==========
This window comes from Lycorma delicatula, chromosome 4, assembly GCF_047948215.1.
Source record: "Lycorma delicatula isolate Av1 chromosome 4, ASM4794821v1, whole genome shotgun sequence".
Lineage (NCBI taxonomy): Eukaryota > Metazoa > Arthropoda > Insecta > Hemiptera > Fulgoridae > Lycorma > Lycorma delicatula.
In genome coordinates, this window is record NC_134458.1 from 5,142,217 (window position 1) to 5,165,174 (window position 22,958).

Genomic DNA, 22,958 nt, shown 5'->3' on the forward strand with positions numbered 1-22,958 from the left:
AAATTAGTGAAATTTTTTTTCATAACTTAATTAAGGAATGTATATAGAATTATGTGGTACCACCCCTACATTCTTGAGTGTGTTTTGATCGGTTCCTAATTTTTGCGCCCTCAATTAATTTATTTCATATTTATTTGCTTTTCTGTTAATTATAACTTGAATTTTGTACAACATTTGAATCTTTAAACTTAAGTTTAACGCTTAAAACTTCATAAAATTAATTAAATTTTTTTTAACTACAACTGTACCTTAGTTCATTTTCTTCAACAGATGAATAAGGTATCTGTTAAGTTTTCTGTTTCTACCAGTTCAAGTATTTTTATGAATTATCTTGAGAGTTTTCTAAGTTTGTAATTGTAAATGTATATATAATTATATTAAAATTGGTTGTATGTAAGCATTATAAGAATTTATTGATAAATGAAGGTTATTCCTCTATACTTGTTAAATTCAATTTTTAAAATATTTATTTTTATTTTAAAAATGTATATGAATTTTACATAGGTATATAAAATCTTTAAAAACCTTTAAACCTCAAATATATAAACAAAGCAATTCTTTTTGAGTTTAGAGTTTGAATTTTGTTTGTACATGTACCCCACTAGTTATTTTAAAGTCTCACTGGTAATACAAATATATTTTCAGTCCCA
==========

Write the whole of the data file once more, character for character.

This window comes from Lycorma delicatula, chromosome 4, assembly GCF_047948215.1.
Source record: "Lycorma delicatula isolate Av1 chromosome 4, ASM4794821v1, whole genome shotgun sequence".
Lineage (NCBI taxonomy): Eukaryota > Metazoa > Arthropoda > Insecta > Hemiptera > Fulgoridae > Lycorma > Lycorma delicatula.
In genome coordinates, this window is record NC_134458.1 from 5,142,217 (window position 1) to 5,165,174 (window position 22,958).

Genomic DNA, 22,958 nt, shown 5'->3' on the forward strand with positions numbered 1-22,958 from the left:
AAATTAGTGAAATTTTTTTTCATAACTTAATTAAGGAATGTATATAGAATTATGTGGTACCACCCCTACATTCTTGAGTGTGTTTTGATCGGTTCCTAATTTTTGCGCCCTCAATTAATTTATTTCATATTTATTTGCTTTTCTGTTAATTATAACTTGAATTTTGTACAACATTTGAATCTTTAAACTTAAGTTTAACGCTTAAAACTTCATAAAATTAATTAAATTTTTTTTAACTACAACTGTACCTTAGTTCATTTTCTTCAACAGATGAATAAGGTATCTGTTAAGTTTTCTGTTTCTACCAGTTCAAGTATTTTTATGAATTATCTTGAGAGTTTTCTAAGTTTGTAATTGTAAATGTATATATAATTATATTAAAATTGGTTGTATGTAAGCATTATAAGAATTTATTGATAAATGAAGGTTATTCCTCTATACTTGTTAAATTCAATTTTTAAAATATTTATTTTTATTTTAAAAATGTATATGAATTTTACATAGGTATATAAAATCTTTAAAAACCTTTAAACCTCAAATATATAAACAAAGCAATTCTTTTTGAGTTTAGAGTTTGAATTTTGTTTGTACATGTACCCCACTAGTTATTTTAAAGTCTCACTGGTAATACAAATATATTTTCAGTCCCA